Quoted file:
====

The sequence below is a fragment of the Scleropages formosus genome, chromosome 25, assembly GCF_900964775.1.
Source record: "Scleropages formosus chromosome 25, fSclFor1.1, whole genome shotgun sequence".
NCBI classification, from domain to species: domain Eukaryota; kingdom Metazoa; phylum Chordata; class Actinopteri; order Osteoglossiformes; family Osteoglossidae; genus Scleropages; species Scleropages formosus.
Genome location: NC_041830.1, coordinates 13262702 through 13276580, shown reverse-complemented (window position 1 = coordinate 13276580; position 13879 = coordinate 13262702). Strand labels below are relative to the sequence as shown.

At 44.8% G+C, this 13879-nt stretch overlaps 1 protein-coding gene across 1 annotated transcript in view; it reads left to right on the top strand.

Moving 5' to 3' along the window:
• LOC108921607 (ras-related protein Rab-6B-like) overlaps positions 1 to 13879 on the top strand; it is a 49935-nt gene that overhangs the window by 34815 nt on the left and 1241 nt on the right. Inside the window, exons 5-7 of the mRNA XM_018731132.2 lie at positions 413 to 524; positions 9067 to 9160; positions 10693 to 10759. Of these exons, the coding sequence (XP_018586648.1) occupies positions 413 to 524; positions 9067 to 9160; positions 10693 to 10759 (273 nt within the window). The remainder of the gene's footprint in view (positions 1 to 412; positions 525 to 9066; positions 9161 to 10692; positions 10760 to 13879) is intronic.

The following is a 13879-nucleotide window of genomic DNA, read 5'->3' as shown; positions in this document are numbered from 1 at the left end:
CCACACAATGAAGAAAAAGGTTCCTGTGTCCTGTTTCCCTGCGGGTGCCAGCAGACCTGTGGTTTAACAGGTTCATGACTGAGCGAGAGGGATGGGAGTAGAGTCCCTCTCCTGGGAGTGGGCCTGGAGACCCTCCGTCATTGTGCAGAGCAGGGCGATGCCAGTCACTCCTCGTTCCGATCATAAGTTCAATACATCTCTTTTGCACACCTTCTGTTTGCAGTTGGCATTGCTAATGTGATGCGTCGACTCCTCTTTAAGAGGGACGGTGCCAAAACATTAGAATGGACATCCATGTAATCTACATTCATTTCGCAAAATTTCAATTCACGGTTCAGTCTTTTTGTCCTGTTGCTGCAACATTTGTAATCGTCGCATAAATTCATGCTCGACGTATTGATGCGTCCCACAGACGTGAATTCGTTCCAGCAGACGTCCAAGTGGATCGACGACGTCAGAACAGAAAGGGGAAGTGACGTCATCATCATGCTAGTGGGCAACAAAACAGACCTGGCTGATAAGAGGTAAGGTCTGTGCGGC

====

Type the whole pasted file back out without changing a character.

The sequence below is a fragment of the Scleropages formosus genome, chromosome 25, assembly GCF_900964775.1.
Source record: "Scleropages formosus chromosome 25, fSclFor1.1, whole genome shotgun sequence".
NCBI classification, from domain to species: domain Eukaryota; kingdom Metazoa; phylum Chordata; class Actinopteri; order Osteoglossiformes; family Osteoglossidae; genus Scleropages; species Scleropages formosus.
Genome location: NC_041830.1, coordinates 13262702 through 13276580, shown reverse-complemented (window position 1 = coordinate 13276580; position 13879 = coordinate 13262702). Strand labels below are relative to the sequence as shown.

At 44.8% G+C, this 13879-nt stretch overlaps 1 protein-coding gene across 1 annotated transcript in view; it reads left to right on the top strand.

Moving 5' to 3' along the window:
• LOC108921607 (ras-related protein Rab-6B-like) overlaps positions 1 to 13879 on the top strand; it is a 49935-nt gene that overhangs the window by 34815 nt on the left and 1241 nt on the right. Inside the window, exons 5-7 of the mRNA XM_018731132.2 lie at positions 413 to 524; positions 9067 to 9160; positions 10693 to 10759. Of these exons, the coding sequence (XP_018586648.1) occupies positions 413 to 524; positions 9067 to 9160; positions 10693 to 10759 (273 nt within the window). The remainder of the gene's footprint in view (positions 1 to 412; positions 525 to 9066; positions 9161 to 10692; positions 10760 to 13879) is intronic.

The following is a 13879-nucleotide window of genomic DNA, read 5'->3' as shown; positions in this document are numbered from 1 at the left end:
CCACACAATGAAGAAAAAGGTTCCTGTGTCCTGTTTCCCTGCGGGTGCCAGCAGACCTGTGGTTTAACAGGTTCATGACTGAGCGAGAGGGATGGGAGTAGAGTCCCTCTCCTGGGAGTGGGCCTGGAGACCCTCCGTCATTGTGCAGAGCAGGGCGATGCCAGTCACTCCTCGTTCCGATCATAAGTTCAATACATCTCTTTTGCACACCTTCTGTTTGCAGTTGGCATTGCTAATGTGATGCGTCGACTCCTCTTTAAGAGGGACGGTGCCAAAACATTAGAATGGACATCCATGTAATCTACATTCATTTCGCAAAATTTCAATTCACGGTTCAGTCTTTTTGTCCTGTTGCTGCAACATTTGTAATCGTCGCATAAATTCATGCTCGACGTATTGATGCGTCCCACAGACGTGAATTCGTTCCAGCAGACGTCCAAGTGGATCGACGACGTCAGAACAGAAAGGGGAAGTGACGTCATCATCATGCTAGTGGGCAACAAAACAGACCTGGCTGATAAGAGGTAAGGTCTGTGCGGC